Location(City/Country):Oslo / Norway / -
Year (Design/Construction):- / 2021
Area (Net/Gross):- / 3.738 m2
Operational Carbon emissions (B6) kgCO2e/m2/y:-
Embodied Carbon emissions (A1-A3) kgCO2e/m2:-
- The project reduces embodied energy consumption and waste generation by transforming two existing buildings from the 1880s, retaining some of their steel frame and most of their old brick structure.
- The two atriums provide light to the rather deep volume, reducing the need for artificial light.
- New structures have been built in light ash wood, a material that is renewable, recyclable, stores carbon during its growth and reduces the building’s embodied carbon emissions.
Project description as provided by the Architects:
The Norwegian Press House (Pressens hus) is a transformation of two listed buildings from the 1880’s in the historic city center of Oslo. The buildings have been transformed into a new hub for media and press activities, with rooms for conferences, studios, meetings, and a café/restaurant. It also includes offices for 11 prominent media organizations in Norway, with room for approximately 200 people. The design was done in close dialogue with the preservation authorities to find solutions in adherence to the many restrictions due to the listing of both buildings.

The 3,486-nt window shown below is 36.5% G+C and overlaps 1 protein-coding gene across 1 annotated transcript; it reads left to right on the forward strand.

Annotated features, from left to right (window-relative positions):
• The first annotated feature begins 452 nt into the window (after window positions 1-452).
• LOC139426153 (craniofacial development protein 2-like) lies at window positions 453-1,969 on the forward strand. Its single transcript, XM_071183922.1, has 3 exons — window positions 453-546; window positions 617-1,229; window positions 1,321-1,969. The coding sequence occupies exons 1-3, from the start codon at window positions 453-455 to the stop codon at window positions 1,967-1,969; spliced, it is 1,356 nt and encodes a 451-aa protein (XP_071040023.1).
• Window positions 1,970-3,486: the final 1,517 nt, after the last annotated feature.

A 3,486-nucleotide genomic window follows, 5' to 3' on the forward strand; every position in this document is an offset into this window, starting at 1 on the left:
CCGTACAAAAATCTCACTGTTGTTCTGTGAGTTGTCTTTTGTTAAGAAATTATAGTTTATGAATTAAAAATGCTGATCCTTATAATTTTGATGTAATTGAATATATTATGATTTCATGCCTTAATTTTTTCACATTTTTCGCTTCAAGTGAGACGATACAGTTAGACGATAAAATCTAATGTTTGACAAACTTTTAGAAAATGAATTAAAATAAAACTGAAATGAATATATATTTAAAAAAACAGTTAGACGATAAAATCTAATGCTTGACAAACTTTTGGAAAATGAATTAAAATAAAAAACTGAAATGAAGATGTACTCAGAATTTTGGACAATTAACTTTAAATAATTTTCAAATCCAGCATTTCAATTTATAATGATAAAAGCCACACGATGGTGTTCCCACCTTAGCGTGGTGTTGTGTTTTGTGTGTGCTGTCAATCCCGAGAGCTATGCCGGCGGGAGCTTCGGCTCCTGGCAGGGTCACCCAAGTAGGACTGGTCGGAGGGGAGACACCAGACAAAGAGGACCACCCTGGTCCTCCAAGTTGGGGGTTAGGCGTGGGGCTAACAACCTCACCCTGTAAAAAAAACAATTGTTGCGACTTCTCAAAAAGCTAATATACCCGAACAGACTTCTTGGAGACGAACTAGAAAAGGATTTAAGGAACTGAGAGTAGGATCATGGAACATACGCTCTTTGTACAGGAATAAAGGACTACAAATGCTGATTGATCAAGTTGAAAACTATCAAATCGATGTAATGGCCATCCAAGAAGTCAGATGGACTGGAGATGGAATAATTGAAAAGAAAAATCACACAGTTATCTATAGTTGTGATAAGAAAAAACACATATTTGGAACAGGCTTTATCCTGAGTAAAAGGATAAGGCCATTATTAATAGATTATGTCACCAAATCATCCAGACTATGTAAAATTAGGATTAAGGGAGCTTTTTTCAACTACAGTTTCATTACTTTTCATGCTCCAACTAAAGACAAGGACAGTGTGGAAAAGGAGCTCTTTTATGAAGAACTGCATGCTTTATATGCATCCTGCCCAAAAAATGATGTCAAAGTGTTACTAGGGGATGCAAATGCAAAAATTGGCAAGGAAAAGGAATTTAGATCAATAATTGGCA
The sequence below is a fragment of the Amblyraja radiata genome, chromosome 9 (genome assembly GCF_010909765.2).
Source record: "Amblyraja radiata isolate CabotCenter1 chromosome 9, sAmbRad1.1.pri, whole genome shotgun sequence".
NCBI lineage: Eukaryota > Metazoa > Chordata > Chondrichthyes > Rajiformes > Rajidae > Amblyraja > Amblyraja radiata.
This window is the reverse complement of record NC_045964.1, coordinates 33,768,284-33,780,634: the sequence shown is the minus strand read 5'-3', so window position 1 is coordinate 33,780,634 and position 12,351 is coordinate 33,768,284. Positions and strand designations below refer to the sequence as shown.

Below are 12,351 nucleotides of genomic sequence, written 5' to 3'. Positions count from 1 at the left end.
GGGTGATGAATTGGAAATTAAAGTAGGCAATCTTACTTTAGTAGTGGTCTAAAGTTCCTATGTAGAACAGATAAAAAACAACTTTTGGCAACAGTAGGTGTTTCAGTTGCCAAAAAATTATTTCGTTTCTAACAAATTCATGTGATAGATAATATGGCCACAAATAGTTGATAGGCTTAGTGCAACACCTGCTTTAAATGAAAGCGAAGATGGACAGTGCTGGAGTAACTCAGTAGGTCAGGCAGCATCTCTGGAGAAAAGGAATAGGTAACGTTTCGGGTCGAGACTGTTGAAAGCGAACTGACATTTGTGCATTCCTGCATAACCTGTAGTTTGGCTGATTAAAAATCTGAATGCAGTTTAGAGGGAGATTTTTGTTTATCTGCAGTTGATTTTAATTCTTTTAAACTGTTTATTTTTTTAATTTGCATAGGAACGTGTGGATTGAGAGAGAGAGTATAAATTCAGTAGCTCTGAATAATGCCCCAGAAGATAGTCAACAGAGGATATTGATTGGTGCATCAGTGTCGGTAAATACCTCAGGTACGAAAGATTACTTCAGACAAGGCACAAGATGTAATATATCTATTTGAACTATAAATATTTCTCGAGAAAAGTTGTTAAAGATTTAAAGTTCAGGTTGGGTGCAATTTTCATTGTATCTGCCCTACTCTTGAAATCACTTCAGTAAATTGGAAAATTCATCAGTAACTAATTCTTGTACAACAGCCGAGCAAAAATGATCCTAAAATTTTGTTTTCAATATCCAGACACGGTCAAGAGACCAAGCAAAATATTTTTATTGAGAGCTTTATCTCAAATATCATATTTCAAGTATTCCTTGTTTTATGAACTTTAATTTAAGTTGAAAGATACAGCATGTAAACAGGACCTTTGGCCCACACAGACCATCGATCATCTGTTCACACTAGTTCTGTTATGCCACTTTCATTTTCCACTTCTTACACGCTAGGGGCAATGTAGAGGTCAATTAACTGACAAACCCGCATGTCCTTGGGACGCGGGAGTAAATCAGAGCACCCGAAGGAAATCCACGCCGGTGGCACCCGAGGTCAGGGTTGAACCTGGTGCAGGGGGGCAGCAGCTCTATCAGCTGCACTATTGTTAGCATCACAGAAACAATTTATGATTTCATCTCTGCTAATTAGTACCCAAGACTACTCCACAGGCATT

The project Pressens Hus is organized around two new built atriums, surrounded by offices, social zones, circulation, and meeting rooms. The two atriums provide light to the rather deep volume, helps visitors to orientate. The entrance atrium grows larger for each rising floor, while the auditorium-atrium works in the opposite way. The entrance atrium is surrounded by bridges that are suspended from new beams of laminated timber holding the glass roof. This atrium has a light feeling and forms a contrast to the other atrium, the auditorium-atrium, which consists of an old, listed steel structure that is a remnant of the old warehouse. Here all the decks were removed to transform this into a space of structure and light. The new glass roof over this atrium appears to grow out of the old structure, creating a layered wood structure that filters the light.
Most of the old brick structure has been kept, restored, and given precise cuts to create rooms for new circulation and technical equipment. Due to different floor levels between the two buildings, it was necessary to establish a completely new internal circulation to achieve universal accessibility. The old brick walls have been carefully plastered with lime to provide a light organic quality throughout the interior. The old (and new) load bearing steel structures have been given colors in red tones to contrast with the light mural walls, but at the same time resonate with the glimpses of the original red brick color.
New structures have been built in light ash wood to blend in, but also differ with the original materials. The façades have been restored and returned to their original color and finishing. The ground floor is public with a new café/restaurant facing the street. A new, continuous white concrete floor functions as a new carpet and extension of the city floor outside, welcoming visitors in from the street and into the building.
Photos by Einar Aslaksen